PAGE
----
I’ve been doing it for as long as I can remember. Some of my only memories of eating when I was a kid are of shoving food into my mouth, yet still feeling hungry. Others are of being questioned by my mother about where the new box of bacon-flavored crackers went or what happened to the last six cupcakes.

My favourite place is the break room at work. On any given day, there might be a birthday celebration, a special breakfast put on by parents, or just someone’s leftover baklava from a weekend party.

On a good day I will avoid even going through the door. These are the days that give me the self-confidence to know I can restrain myself if needed. Most days, though, aren’t good days. Most days, I’ll walk in looking for a cup of coffee or to refill my water bottle, and I’ll find a couple dozen donuts staring me in the face. I’ll tell myself I’ll only eat half of one, but by the end of the day I’ll have visited the break room half a dozen more times and eaten more of the goodies than I can count.

I don’t talk about it. I don’t tell anyone. I’ve gotten one or two comments over the years, from people who genuinely care about me and are concerned with my compulsive eating. That just made me better at hiding it.

I feel guilty and ashamed. Gross. Out of control. Disgusting. Like this is something I should be able to manage on my own, and that my failure to do so was an indictment of my very character and worth as a human being.

It took me nearly three decades to realise I had an eating disorder.

I was in my thirties before I started asking earnestly for help with what I then called my food issues.

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“I need someone to hold me accountable,” I said to a personal trainer. “Can you just send me a quick text a couple times a day to ask what I’ve been eating?”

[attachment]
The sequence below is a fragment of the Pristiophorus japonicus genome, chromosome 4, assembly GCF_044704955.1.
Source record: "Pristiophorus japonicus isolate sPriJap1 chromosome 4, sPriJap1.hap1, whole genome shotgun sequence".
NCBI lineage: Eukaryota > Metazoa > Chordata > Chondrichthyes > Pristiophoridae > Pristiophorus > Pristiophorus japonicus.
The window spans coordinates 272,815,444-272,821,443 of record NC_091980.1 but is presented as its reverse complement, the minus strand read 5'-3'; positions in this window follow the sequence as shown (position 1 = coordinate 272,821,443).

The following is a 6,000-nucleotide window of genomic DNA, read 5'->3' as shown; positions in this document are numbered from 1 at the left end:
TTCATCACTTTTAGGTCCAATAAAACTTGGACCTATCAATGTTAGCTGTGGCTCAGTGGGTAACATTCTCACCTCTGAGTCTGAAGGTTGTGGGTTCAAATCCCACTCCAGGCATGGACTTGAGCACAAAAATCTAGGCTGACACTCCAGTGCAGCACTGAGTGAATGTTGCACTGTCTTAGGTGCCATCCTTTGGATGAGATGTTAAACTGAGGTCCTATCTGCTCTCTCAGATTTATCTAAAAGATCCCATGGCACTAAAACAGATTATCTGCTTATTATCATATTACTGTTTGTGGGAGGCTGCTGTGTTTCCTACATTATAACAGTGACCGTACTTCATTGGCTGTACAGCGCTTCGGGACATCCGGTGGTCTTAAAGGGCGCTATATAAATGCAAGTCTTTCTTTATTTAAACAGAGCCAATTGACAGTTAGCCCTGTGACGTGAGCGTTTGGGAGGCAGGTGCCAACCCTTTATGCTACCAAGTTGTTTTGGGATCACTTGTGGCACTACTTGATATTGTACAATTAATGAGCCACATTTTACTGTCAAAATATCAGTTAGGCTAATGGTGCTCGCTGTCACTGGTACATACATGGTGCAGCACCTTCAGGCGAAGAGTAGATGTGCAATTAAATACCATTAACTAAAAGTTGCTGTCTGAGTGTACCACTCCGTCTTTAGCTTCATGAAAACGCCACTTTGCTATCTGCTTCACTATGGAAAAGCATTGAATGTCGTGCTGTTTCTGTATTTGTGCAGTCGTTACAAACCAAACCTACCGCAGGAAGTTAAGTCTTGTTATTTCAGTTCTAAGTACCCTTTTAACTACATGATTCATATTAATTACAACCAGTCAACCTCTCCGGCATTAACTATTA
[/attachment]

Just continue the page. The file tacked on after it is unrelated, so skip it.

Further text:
“Sure,” they responded, but it didn’t last the week.

“Can you be my accountability buddy?” I asked a friend, who I’d recently learned had lost a considerable amount of weight.

“Sure,” she said, but it never got off the ground.

I looked into professional accountability coaches, but they were exorbitantly priced and I couldn’t justify it.

I ended up doing the only thing I knew how to do: I abstained. Of course, I couldn’t abstain from all food, but I could avoid what I knew were my triggers — sweet, sugary foods that would set me off on a (what was the word for it? Oh yeah. Now I can say it) binge. If I declined these foods, my food issues would have a much harder time rearing their ugly heads.

“You can’t deprive yourself forever, though,” said a well-meaning friend who was wholly unaware what it felt like to be me with a half-dozen cupcakes sitting in front of me.

Comments like this, rather than providing comfort, left me feeling even more alone in the world. I didn’t think anyone could understand what I was going through, and I didn’t seek help from support groups like Overeaters Anonymous because I was still under the belief most days that I should be able to manage my issues on my own.

Even in therapy, I never want to talk about “the food thing.” I will spend more than half of a therapy session complaining about home construction, my parents, my husband, my kids, the fact that I can’t focus on my work — anything to avoid talking about what I’m really there for.